DP10520 Rare Events, Financial Crises, and the Cross-Section of Asset Returns
|Publication Date:||March 2015|
|Keyword(s):||financial crises, Great Depression, Great Recession, Intertemporal CAPM, Markov-switching VAR|
|JEL(s):||C32, G01, G12|
|Programme Areas:||International Macroeconomics|
|Link to this Page:||cepr.org/active/publications/discussion_papers/dp.php?dpno=10520|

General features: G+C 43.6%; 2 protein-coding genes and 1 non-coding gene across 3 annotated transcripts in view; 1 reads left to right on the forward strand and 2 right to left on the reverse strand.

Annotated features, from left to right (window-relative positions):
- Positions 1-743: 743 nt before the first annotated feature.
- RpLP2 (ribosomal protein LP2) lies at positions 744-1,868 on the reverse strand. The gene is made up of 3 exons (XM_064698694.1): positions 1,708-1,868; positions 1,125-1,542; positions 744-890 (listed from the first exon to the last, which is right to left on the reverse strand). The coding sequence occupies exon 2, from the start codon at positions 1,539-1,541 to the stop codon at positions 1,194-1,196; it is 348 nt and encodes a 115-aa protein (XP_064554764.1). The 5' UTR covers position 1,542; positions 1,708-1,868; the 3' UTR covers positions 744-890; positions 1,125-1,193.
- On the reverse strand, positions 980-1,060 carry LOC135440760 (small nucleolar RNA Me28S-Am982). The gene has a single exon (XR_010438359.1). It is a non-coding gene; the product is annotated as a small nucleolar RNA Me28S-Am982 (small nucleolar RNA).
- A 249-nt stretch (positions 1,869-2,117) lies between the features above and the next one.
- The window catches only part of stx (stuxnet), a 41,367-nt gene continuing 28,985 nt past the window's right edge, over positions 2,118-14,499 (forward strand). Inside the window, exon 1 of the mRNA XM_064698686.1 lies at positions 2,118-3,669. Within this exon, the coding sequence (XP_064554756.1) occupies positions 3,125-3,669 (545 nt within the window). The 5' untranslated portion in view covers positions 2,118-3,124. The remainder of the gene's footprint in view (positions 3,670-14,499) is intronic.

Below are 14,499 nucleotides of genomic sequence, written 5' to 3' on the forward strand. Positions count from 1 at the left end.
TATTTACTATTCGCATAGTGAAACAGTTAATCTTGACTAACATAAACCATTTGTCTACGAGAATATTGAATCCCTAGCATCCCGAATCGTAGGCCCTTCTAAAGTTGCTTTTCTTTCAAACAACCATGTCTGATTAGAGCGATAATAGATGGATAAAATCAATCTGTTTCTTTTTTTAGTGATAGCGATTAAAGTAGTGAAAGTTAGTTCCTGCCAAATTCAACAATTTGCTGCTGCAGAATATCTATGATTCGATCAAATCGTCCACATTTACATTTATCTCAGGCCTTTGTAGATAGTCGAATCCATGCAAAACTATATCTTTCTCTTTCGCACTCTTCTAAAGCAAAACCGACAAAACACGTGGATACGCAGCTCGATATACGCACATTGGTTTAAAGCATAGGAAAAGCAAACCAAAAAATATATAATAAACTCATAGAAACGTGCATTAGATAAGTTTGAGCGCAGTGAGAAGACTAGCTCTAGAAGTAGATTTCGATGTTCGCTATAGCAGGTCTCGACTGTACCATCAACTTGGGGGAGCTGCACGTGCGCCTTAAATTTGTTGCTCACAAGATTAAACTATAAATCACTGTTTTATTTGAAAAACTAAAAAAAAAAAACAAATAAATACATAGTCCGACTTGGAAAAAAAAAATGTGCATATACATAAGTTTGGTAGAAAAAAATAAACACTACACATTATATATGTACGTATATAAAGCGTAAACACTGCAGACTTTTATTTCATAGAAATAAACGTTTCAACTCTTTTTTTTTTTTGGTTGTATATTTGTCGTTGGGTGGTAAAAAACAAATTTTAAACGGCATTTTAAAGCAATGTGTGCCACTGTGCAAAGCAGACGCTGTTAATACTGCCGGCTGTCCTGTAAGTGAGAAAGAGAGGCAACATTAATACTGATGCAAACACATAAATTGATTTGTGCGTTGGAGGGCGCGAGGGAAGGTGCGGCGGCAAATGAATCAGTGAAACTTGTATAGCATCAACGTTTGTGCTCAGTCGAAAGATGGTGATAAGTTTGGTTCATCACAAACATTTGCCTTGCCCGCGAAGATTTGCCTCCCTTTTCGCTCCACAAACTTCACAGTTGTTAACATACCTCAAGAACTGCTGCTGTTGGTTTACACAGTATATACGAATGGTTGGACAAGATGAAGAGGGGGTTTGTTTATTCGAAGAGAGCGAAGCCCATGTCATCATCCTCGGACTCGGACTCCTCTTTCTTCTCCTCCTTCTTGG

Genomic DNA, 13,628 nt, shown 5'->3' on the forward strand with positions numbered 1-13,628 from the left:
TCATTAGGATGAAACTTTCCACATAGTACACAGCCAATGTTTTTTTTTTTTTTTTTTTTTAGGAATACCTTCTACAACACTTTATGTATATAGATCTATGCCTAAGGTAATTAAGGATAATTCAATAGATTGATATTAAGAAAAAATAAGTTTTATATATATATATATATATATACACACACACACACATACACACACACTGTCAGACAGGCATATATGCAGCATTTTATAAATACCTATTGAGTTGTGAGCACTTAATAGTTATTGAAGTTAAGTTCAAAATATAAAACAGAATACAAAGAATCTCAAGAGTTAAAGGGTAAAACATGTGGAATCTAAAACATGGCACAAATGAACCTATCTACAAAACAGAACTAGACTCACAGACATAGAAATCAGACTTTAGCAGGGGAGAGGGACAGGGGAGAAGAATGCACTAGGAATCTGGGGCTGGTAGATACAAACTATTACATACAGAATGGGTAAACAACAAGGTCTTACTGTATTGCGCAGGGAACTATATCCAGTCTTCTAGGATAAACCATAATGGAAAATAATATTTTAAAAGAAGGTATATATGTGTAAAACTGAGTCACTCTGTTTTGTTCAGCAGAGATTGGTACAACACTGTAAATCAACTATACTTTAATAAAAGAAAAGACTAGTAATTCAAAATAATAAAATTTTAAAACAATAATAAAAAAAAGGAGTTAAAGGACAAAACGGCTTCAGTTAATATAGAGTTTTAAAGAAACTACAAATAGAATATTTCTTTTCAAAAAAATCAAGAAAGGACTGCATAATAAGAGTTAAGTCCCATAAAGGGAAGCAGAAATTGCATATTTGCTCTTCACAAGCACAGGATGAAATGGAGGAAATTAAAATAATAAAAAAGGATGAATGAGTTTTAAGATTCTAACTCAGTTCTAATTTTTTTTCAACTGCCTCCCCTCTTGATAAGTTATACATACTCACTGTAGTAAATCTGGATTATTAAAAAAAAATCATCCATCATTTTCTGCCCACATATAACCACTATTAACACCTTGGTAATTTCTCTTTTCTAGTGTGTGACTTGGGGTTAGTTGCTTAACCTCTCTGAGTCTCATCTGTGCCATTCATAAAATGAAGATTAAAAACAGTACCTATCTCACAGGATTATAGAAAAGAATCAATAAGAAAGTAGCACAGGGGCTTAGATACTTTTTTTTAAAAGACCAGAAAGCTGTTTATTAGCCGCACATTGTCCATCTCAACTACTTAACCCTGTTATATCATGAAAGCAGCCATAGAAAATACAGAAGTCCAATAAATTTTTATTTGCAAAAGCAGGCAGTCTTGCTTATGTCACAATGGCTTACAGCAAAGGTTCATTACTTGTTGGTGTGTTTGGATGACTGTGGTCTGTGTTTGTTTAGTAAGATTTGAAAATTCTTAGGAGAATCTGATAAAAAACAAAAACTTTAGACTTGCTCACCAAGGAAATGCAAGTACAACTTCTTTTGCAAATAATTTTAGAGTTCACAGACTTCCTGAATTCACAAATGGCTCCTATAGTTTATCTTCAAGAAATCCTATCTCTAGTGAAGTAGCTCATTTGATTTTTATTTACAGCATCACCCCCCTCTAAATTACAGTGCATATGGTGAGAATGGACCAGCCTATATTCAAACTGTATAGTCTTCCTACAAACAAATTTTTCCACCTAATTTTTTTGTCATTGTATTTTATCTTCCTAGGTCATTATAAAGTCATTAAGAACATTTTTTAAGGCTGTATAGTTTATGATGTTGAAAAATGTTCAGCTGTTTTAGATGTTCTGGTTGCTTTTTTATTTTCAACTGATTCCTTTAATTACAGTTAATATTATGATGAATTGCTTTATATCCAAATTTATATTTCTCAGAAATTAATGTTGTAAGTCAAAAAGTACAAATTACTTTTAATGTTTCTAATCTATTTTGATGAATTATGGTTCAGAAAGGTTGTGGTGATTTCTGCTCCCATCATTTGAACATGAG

Similarities between the Great Depression and the Great Recession are documented with respect to the behavior of financial markets. A Great Depression regime is identified by using a Markov-switching VAR. The probability of this regime has remained close to zero for many decades, but spiked for a short period during the most recent financial crisis, the Great Recession. The Great Depression regime implies a collapse of the stock market, with small-growth stocks outperforming small-value stocks. This helps to explain the cross section of asset returns when risk is priced according to a version of the "Bad Beta, Good Beta" Intertemporal CAPM that allows for regime changes.